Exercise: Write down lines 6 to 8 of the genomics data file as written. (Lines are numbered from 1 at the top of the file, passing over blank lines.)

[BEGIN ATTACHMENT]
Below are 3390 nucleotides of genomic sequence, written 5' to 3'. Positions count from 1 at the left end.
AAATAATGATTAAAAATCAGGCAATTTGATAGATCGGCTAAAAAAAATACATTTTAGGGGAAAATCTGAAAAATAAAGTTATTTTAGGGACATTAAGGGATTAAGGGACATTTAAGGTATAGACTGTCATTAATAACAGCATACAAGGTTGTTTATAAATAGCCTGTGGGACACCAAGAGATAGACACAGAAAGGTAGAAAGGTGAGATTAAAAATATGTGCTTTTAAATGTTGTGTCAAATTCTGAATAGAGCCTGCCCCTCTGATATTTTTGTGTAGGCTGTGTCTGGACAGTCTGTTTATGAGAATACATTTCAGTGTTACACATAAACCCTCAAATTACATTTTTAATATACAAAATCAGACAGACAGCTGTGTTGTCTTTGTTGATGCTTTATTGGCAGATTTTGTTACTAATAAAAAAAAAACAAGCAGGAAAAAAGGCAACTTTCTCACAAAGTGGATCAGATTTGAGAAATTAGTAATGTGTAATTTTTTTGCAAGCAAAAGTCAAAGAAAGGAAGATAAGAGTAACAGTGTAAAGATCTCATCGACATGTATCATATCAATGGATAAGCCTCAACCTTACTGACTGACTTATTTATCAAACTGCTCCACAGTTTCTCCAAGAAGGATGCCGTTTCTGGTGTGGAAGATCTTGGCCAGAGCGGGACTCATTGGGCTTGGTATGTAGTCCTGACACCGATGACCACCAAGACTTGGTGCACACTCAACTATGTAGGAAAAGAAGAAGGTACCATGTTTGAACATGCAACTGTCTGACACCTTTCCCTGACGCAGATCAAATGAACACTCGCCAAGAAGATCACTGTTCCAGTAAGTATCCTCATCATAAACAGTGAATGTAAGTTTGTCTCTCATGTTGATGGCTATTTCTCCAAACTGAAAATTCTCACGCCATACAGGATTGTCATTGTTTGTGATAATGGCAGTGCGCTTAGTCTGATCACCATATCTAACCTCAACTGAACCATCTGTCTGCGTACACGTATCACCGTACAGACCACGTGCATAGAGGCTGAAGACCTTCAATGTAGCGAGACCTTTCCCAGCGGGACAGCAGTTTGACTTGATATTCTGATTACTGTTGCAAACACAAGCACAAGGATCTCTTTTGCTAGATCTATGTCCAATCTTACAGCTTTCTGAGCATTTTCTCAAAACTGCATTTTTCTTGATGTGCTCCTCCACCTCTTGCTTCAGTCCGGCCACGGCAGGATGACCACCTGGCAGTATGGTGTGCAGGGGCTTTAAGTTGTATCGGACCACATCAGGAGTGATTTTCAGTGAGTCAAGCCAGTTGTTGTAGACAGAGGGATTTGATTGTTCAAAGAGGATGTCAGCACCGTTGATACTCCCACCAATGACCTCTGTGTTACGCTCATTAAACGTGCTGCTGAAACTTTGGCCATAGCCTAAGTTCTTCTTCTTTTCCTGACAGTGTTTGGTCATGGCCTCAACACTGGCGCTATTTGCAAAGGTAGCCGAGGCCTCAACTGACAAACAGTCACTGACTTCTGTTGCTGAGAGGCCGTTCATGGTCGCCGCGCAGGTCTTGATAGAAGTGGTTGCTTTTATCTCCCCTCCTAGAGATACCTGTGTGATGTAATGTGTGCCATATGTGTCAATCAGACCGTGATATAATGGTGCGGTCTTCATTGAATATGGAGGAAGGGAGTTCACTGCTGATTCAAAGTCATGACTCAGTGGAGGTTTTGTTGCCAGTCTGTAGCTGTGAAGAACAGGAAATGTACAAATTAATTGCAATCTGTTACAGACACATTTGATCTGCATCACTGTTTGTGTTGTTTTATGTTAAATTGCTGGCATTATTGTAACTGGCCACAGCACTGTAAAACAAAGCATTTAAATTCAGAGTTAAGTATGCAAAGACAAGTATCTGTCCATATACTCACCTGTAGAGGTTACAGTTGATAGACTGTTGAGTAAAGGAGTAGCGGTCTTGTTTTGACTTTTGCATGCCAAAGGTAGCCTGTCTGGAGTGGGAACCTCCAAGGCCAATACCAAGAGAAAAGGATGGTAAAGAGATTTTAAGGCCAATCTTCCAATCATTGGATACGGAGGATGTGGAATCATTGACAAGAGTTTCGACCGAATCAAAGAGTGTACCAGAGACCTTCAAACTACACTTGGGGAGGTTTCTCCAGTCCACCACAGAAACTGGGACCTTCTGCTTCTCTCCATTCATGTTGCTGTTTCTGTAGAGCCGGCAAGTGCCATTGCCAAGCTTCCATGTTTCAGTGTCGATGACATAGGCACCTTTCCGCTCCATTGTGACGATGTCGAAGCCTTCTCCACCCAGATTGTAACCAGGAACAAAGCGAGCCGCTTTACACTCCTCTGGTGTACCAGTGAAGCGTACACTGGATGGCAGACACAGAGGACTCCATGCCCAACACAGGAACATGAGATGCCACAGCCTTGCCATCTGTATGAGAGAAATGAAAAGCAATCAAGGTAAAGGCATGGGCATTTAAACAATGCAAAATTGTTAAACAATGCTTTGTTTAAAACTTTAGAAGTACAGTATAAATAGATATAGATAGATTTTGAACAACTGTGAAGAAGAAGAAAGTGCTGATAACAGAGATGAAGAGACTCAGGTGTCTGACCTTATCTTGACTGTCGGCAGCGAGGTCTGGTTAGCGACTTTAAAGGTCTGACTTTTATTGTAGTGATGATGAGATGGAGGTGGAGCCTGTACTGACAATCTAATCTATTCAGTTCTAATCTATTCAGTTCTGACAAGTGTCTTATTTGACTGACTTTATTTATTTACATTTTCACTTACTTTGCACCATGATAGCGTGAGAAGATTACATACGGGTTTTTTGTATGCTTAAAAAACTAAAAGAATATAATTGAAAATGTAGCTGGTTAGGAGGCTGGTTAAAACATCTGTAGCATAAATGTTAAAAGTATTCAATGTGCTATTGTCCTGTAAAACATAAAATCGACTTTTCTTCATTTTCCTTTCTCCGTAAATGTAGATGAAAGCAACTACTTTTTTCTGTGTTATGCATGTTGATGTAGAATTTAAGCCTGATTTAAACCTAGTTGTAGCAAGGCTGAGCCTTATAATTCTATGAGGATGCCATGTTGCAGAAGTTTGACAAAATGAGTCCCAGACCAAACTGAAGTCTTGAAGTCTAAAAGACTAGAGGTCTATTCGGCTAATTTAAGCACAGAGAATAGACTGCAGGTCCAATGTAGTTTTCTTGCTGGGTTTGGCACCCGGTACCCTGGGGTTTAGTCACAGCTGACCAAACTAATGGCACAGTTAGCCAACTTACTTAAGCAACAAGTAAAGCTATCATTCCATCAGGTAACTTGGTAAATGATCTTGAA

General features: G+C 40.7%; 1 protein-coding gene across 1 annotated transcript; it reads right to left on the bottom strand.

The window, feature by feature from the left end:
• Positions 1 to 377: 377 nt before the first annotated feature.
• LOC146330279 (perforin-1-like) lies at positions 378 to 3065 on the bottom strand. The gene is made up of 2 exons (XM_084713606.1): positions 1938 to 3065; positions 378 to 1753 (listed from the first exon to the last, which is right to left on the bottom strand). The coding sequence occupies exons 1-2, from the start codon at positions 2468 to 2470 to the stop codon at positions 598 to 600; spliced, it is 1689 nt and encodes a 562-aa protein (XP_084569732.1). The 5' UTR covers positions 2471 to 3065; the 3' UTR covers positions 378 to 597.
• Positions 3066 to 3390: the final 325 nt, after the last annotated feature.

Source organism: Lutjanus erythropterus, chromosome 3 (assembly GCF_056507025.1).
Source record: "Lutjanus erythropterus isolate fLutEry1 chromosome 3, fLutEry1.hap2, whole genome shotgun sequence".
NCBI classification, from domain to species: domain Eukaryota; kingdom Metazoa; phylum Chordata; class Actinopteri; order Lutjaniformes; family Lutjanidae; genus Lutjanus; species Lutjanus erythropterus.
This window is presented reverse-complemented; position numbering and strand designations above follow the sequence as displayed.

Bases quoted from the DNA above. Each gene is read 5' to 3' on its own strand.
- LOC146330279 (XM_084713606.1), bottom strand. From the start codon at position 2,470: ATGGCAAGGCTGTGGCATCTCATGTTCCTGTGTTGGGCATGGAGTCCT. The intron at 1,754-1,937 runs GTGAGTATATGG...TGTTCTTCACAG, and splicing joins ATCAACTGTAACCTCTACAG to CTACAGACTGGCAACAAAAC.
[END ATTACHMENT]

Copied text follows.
• LOC146330279 (perforin-1-like) lies at positions 378 to 3065 on the bottom strand. The gene is made up of 2 exons (XM_084713606.1): positions 1938 to 3065; positions 378 to 1753 (listed from the first exon to the last, which is right to left on the bottom strand). The coding sequence occupies exons 1-2, from the start codon at positions 2468 to 2470 to the stop codon at positions 598 to 600; spliced, it is 1689 nt and encodes a 562-aa protein (XP_084569732.1). The 5' UTR covers positions 2471 to 3065; the 3' UTR covers positions 378 to 597.
• Positions 3066 to 3390: the final 325 nt, after the last annotated feature.

Source organism: Lutjanus erythropterus, chromosome 3 (assembly GCF_056507025.1).